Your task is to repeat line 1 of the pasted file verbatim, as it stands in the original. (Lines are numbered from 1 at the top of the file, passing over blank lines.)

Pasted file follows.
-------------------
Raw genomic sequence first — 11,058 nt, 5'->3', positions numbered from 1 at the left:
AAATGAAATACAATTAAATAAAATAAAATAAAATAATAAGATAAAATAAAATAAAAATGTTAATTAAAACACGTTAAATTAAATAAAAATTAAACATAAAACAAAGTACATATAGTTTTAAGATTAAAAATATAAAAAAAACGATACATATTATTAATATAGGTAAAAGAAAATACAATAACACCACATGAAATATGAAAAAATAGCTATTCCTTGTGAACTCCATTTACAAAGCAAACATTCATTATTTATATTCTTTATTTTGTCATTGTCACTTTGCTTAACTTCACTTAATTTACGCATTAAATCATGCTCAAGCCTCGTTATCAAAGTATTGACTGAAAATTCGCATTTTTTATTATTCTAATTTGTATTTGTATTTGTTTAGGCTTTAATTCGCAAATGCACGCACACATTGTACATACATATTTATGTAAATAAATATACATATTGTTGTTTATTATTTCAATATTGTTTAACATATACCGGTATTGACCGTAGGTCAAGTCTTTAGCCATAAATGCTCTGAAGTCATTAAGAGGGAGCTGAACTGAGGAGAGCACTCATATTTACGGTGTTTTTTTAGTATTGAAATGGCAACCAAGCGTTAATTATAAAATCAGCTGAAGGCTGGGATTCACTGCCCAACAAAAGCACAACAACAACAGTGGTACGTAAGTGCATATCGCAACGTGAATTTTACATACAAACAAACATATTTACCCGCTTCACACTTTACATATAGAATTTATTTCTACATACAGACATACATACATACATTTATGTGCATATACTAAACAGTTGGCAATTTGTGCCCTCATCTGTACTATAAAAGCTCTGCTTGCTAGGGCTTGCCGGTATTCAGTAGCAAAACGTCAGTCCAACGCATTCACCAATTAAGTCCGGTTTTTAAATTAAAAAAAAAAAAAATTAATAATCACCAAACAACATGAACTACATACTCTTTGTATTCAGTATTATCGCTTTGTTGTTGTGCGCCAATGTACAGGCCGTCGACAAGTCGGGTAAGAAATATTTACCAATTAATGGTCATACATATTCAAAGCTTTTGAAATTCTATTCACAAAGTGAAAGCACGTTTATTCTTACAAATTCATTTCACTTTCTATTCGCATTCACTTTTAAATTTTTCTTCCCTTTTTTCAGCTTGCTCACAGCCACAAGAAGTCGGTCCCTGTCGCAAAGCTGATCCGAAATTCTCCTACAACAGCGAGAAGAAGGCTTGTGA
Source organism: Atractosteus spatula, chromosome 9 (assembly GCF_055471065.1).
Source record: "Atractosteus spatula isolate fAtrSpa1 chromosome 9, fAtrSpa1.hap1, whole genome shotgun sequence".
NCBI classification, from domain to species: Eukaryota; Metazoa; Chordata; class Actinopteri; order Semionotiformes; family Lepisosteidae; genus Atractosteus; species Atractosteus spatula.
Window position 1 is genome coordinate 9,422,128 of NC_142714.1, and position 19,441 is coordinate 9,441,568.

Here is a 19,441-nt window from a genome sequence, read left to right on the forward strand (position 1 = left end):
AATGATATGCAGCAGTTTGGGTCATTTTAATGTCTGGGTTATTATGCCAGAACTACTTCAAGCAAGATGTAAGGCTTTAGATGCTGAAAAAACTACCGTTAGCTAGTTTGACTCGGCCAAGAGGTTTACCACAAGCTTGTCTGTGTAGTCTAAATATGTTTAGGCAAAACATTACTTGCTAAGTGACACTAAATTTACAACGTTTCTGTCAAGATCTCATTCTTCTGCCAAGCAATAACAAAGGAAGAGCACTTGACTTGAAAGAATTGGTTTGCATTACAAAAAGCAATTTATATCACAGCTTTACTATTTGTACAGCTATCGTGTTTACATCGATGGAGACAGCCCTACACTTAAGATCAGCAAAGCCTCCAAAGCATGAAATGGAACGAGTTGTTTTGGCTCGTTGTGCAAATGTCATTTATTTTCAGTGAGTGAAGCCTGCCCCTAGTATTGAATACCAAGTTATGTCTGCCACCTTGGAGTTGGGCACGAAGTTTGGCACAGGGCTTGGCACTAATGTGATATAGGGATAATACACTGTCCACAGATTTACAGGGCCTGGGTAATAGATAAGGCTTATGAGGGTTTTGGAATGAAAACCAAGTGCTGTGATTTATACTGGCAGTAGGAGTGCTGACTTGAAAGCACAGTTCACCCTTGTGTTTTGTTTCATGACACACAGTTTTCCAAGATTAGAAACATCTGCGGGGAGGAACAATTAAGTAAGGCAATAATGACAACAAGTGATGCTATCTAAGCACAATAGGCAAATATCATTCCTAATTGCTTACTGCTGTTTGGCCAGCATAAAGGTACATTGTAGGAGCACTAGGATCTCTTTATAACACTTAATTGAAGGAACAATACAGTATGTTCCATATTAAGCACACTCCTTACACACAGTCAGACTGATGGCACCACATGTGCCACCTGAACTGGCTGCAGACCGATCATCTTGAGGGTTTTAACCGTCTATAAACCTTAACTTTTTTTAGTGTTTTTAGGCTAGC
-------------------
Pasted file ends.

Raw genomic sequence first — 11,058 nt, 5'->3', positions numbered from 1 at the left: